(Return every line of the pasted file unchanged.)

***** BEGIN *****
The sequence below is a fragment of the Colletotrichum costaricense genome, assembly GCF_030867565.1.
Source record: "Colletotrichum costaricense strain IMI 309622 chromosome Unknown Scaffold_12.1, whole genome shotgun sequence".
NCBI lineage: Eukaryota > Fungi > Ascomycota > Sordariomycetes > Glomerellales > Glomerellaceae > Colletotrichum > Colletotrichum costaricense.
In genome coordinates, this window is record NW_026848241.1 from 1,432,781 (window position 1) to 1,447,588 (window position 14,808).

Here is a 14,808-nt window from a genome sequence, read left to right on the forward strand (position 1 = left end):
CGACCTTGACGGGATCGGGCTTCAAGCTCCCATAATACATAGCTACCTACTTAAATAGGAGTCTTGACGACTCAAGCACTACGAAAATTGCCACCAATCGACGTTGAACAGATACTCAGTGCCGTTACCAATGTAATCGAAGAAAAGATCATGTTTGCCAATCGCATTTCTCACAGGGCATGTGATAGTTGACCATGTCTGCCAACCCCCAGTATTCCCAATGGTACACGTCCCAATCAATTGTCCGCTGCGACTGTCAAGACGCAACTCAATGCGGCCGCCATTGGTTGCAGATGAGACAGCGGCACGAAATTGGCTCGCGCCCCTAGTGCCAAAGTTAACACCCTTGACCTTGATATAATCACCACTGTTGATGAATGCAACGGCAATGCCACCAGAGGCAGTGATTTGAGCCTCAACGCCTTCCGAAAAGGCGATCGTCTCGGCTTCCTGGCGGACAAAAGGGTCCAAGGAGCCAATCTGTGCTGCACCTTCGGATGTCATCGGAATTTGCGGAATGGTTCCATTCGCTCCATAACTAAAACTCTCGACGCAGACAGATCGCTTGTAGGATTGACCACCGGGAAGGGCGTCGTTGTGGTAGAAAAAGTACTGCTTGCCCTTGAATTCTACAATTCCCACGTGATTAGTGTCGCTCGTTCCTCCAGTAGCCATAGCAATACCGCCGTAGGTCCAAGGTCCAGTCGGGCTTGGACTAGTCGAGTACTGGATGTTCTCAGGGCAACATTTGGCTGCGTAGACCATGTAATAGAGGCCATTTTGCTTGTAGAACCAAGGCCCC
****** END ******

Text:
The sequence below is a fragment of the Colletotrichum costaricense genome, assembly GCF_030867565.1.
Source record: "Colletotrichum costaricense strain IMI 309622 chromosome Unknown Scaffold_12.1, whole genome shotgun sequence".
NCBI lineage: Eukaryota > Fungi > Ascomycota > Sordariomycetes > Glomerellales > Glomerellaceae > Colletotrichum > Colletotrichum costaricense.
In genome coordinates, this window is record NW_026848241.1 from 1,432,781 (window position 1) to 1,447,588 (window position 14,808).

Here is a 14,808-nt window from a genome sequence, read left to right on the forward strand (position 1 = left end):
CGACCTTGACGGGATCGGGCTTCAAGCTCCCATAATACATAGCTACCTACTTAAATAGGAGTCTTGACGACTCAAGCACTACGAAAATTGCCACCAATCGACGTTGAACAGATACTCAGTGCCGTTACCAATGTAATCGAAGAAAAGATCATGTTTGCCAATCGCATTTCTCACAGGGCATGTGATAGTTGACCATGTCTGCCAACCCCCAGTATTCCCAATGGTACACGTCCCAATCAATTGTCCGCTGCGACTGTCAAGACGCAACTCAATGCGGCCGCCATTGGTTGCAGATGAGACAGCGGCACGAAATTGGCTCGCGCCCCTAGTGCCAAAGTTAACACCCTTGACCTTGATATAATCACCACTGTTGATGAATGCAACGGCAATGCCACCAGAGGCAGTGATTTGAGCCTCAACGCCTTCCGAAAAGGCGATCGTCTCGGCTTCCTGGCGGACAAAAGGGTCCAAGGAGCCAATCTGTGCTGCACCTTCGGATGTCATCGGAATTTGCGGAATGGTTCCATTCGCTCCATAACTAAAACTCTCGACGCAGACAGATCGCTTGTAGGATTGACCACCGGGAAGGGCGTCGTTGTGGTAGAAAAAGTACTGCTTGCCCTTGAATTCTACAATTCCCACGTGATTAGTGTCGCTCGTTCCTCCAGTAGCCATAGCAATACCGCCGTAGGTCCAAGGTCCAGTCGGGCTTGGACTAGTCGAGTACTGGATGTTCTCAGGGCAACATTTGGCTGCGTAGACCATGTAATAGAGGCCATTTTGCTTGTAGAACCAAGGCCCC